When I read the title of James Braly’s Life in a Marital Institution: 20 Years of Monogamy in One Terrifying Memoir, I thought I was about to embark on a rollicking ride, a voyeuristic opportunity to enjoy the maddening imperfections of someone else’s relationship for a change. Misery loves company, right? The inside of the jacket flap offers "modern adventures in extended breast feeding, co-sleeping," and promises the inside scoop on cumin-roasted placenta. All of this was enough to get jaded, anti-organic people like myself good and revved up.
But what starts out as a ‘you-must-be-joking’ account of ‘she did what??’ soon becomes a portrait of the dysfunctional, yet oddly endearing family life into which Mr. Braly was born. With one sister a high-strung control freak and the other a cheeky, once hard-living druggy darling facing mortality with, ultimately, her own deathbed wedding, to name a few 'colorful' family members, you begin to forget the "institutional" play on words and are left with a single reference to the insanity that has been Braly’s original family life.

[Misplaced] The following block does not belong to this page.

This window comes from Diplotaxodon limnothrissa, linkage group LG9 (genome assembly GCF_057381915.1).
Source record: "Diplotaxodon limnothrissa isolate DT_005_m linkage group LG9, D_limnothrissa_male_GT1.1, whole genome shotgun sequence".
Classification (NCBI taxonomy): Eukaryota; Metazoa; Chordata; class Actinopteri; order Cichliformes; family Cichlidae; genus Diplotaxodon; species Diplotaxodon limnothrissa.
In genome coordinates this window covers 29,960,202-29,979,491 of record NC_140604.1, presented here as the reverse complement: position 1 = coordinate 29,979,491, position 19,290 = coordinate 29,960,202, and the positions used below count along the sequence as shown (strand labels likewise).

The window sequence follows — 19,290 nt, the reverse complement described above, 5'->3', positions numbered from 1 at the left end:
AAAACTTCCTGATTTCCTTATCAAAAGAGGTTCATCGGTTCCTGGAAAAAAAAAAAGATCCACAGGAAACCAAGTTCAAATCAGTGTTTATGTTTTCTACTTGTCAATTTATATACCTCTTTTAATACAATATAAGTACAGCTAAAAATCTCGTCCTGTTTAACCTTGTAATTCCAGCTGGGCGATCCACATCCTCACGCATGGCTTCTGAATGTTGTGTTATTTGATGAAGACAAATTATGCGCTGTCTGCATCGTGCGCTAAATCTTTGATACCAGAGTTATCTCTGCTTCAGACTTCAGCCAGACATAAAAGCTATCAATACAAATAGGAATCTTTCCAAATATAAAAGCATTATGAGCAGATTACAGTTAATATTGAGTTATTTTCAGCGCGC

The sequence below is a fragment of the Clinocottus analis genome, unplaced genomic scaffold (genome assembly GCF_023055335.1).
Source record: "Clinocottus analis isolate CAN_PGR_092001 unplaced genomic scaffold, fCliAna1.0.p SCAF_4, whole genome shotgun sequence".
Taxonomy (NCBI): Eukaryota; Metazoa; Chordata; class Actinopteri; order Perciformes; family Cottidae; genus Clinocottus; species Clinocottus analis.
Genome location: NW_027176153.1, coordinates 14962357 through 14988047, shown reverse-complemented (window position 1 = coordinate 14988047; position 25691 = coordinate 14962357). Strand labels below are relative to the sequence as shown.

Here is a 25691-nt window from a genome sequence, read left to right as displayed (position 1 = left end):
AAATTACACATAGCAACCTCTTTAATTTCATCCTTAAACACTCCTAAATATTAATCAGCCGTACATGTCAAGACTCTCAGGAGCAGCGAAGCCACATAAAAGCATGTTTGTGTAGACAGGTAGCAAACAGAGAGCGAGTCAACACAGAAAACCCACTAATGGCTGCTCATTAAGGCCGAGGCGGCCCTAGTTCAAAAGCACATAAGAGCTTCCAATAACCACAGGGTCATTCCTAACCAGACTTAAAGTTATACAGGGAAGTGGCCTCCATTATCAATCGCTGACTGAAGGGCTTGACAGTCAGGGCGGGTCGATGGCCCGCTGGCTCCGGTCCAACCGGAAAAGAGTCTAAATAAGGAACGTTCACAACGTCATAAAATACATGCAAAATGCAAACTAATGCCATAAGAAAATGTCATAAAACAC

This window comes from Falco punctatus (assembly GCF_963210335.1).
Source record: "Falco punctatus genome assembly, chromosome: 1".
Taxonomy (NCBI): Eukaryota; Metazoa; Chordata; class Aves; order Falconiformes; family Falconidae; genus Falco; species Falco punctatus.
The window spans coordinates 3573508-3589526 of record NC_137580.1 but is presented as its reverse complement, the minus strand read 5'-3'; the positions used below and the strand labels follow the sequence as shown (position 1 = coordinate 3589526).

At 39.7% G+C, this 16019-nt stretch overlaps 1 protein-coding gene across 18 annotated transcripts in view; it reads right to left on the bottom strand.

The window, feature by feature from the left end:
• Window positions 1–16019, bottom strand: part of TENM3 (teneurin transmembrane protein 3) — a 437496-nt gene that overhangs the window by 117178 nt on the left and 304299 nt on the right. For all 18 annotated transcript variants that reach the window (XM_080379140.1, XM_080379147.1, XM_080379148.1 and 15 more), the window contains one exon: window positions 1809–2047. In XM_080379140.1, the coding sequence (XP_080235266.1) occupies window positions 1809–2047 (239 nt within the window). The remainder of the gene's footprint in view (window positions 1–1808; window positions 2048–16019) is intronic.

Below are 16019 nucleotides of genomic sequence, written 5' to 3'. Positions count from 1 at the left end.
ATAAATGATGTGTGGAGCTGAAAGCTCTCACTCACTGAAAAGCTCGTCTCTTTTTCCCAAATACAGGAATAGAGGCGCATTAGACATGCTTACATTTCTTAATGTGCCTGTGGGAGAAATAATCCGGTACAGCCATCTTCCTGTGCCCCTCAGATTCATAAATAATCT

Meanwhile, bits and pieces of Braly's marital life seem only to be sprinkled throughout the narrative in relatively limited engagements, and, while the scenes Braly paints of his own family dynamics portray the most hilarious, eccentric, and oftentimes poignant moments, it is the accounts of his own marriage, and how it evolved over the years, that feels in short supply.